It was a very different Puccini work which I went to see last Friday. Gianni Schicchi is a comedy, though its central character appears in Dante, the eponymous 13th century nouveau riche nobleman who is condemned to Hell for impersonating a dead man in order to acquire his property (including an ass). The company, St Paul’s Opera, is based at a Clapham church. It was set up by Patrician Ninian and others (who have since moved on) with the specific aim of offering accessible opera while encouraging and supporting aspiring young professional singers. Some of the finest were singing last week. It was, as it always is, a sell-out.

Friday evening was perfect, sunny and warm. The gates opened at a quarter to six and we sat, sipping wine and chatting before a pied piper, Musical Director Panaretos Kyriatzidis, appeared walked through the gardens to summon us to the first musical performance. This was of sacred music in the Eden Gardens, sung by many of the company who were to appear later in the opera.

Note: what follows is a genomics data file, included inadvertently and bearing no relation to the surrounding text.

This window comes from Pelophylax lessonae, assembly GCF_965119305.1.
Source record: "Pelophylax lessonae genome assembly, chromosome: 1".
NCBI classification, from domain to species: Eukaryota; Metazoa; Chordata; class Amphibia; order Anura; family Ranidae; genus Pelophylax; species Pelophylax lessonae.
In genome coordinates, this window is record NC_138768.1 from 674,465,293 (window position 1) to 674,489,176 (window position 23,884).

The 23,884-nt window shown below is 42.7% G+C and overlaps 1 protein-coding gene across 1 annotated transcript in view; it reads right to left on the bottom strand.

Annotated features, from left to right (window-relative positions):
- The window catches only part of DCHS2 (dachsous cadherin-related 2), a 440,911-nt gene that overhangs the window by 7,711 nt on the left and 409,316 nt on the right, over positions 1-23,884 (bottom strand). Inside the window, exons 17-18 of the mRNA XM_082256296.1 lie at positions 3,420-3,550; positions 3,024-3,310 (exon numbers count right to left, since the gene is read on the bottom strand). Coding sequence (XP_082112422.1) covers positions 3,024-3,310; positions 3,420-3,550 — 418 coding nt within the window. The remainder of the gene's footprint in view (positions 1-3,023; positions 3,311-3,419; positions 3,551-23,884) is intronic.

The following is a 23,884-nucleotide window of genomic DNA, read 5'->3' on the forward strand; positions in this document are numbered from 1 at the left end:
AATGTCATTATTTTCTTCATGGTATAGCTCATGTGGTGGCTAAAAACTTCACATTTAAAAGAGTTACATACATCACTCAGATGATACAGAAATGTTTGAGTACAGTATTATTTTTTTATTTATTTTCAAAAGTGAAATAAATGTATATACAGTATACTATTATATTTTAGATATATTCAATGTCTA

We returned to our food and wine and, unfortunately, missed the second small performance, a string quartet playing, among other things, an old favourite of mine Night Music from the Streets of Madrid by Boccherini.  So we were determined to hear the third, a selection of aria from Puccini, Donizetti and Verdi, sung by some of that evening’s principals. Then it was everyone to the grassy area behind the church where the main event was to happen. Every part of the evening had, so far, been a delight and so was the buzz as folk drank up, gathered their jackets and walked down to the amphitheatre. What a joy it was to be part of a happy crowd of people again, all anticipating more fun to come.

The seating was in small blocks, with gaps between, just as the tables in the picnic area had been. The evening took place entirely outside, but social distancing was still in evidence. Not in the production, where the newly cold body of Buoso is surrounded by his grieving (and greedy) relatives, who, when the will is discovered, are forced to turn to the wily parvenu, Gianni Schicchi, to retrieve the situation.  As the sun set and the strains of ‘O mio babbino caro’ rang around the hushed churchyard, for a short time everything was right with the world. Here’s Kiri Te Kanawa singng the same.